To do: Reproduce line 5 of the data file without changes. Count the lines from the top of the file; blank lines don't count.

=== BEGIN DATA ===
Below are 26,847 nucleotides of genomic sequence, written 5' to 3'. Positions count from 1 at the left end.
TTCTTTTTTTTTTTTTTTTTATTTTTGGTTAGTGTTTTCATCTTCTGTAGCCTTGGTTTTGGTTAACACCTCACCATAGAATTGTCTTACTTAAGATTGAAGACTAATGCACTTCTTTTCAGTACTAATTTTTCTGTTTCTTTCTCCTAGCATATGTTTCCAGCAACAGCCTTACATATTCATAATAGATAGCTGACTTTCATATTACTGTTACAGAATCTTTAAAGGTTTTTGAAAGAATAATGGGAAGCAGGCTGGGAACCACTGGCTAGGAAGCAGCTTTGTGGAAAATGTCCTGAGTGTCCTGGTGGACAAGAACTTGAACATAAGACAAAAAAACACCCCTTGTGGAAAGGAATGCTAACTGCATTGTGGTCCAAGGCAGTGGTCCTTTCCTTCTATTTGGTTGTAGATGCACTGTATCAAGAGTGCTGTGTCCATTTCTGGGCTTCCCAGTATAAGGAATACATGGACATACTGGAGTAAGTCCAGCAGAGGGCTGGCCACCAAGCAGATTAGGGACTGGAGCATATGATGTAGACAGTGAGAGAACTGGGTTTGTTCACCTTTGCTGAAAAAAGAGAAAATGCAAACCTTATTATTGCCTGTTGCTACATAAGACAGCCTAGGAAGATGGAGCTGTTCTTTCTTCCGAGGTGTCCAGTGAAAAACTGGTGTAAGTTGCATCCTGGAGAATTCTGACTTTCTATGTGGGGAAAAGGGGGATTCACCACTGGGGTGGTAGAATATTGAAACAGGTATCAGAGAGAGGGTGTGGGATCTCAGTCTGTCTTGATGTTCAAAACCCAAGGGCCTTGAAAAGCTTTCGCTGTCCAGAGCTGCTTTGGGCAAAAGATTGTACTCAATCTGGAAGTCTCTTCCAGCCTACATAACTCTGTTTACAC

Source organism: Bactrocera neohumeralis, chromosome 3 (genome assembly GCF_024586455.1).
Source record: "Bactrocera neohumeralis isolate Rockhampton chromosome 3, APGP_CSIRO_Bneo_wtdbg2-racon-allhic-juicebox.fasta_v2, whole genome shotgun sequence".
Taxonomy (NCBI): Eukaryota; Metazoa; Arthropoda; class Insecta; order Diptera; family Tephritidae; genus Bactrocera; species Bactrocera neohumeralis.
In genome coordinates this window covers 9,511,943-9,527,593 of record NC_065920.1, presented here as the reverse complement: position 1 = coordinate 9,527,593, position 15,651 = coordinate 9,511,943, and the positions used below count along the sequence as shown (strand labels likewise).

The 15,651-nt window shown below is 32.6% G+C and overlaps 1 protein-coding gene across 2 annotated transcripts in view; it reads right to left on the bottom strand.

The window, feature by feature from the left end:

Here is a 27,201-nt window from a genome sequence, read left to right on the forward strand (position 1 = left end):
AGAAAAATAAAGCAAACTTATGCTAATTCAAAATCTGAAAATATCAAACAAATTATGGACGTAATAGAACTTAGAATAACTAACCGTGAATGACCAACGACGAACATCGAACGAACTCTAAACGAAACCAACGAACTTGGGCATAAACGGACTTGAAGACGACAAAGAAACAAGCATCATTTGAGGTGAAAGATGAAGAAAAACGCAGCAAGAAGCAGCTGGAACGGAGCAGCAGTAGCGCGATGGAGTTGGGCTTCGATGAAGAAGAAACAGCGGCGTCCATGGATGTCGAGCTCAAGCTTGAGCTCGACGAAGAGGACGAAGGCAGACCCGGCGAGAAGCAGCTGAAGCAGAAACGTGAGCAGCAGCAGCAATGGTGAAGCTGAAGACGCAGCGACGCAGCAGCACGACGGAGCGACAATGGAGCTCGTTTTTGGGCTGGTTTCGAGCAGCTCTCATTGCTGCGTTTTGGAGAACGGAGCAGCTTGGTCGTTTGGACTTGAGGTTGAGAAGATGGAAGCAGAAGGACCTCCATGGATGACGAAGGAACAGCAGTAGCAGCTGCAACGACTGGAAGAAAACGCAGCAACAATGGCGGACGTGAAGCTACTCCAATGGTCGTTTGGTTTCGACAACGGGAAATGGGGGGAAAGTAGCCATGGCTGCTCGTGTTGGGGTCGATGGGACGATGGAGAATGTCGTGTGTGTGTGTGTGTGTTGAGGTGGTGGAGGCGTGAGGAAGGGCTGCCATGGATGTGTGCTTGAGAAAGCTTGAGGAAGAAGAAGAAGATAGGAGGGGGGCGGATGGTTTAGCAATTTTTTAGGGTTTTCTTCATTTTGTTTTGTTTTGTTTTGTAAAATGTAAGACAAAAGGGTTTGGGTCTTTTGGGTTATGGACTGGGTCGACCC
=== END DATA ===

Taxonomy (NCBI): Eukaryota; Metazoa; Arthropoda; class Insecta; order Diptera; family Tephritidae; genus Bactrocera; species Bactrocera neohumeralis.